Oliver is taking on the Cardiff Half to break a record!


Oliver Williams, Falls Strategy Implementation Lead at Cardiff and Vale University Health Board is taking part in the Cardiff Half Marathon aiming to break a Guinness World record!

Oliver is a seasoned runner, who regularly takes part in half marathons as well as being a regular fixture at Cardiff Parkrun.

Oliver started running eight years ago, mainly around parkrun, and has been running ever since. He’s currently running sections of the Wales Coastal path and hopes to complete that this year. Oliver said: “I decided to take a place to run the Cardiff Half Marathon with Cardiff & Vale Health Charity because I do a lot of running and I thought the funds I could raise would make a difference to the Children’s Hospital Fund.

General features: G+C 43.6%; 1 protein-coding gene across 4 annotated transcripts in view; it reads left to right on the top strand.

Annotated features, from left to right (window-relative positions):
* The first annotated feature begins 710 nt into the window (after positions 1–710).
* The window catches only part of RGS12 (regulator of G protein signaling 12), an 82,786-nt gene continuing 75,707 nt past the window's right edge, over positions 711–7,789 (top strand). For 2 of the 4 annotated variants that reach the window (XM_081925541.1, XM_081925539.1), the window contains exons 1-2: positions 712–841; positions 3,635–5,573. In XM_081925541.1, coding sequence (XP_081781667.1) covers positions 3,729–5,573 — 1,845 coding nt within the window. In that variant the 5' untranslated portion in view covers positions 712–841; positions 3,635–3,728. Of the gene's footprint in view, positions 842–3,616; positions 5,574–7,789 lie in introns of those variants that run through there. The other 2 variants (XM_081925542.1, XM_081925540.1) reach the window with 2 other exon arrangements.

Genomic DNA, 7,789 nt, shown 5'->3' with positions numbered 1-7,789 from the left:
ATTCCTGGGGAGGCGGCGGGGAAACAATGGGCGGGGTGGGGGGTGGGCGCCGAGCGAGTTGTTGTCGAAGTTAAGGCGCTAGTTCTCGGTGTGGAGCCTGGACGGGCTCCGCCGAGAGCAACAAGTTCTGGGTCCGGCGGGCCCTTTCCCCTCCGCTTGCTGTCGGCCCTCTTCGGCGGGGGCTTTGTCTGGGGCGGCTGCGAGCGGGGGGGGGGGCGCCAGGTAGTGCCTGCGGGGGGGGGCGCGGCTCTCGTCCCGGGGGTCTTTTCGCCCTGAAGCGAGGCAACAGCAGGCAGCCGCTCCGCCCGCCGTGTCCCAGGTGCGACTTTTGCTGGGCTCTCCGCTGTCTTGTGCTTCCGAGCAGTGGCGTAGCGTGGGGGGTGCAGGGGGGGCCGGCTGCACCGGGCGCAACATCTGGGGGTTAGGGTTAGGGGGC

“This year, I needed to do something completely different as I thought if I keep asking people for money they’d laugh because it’s something I do all the time. I thought I’d up my game and do a challenge. I often run in fancy dress so that wasn’t an option this time. I decided that I’d try and break a Guinness World Record for running the fastest time with a weighted back pack – 20.5lb – the same weight as my daughter Martha. When I first weighed my backpack I couldn’t believe how heavy it was, so much so that I bought a second set of scales to check, unfortunately for me it was correct the first time. The current world record is 1 hour 31 minutes 25 seconds and  I’m hoping to do it in 1 hour 25 minutes.

“Training has been going ok, it’s really altered my running technique and my shoulders are really feeling it. I’ve had to ask a friend who runs at the same pace as me to follow me and video my run for the Guinness World Record attempt. I’d like to thank everyone who has sponsored me so far, the donations can make a really big difference to patients on the wards.”

If you’d like to sponsor Oliver and the team who are running for the Cardiff & Vale Health Charity Children’s Hospital Fund please visit www.justgiving.com/scrambledleggscardiff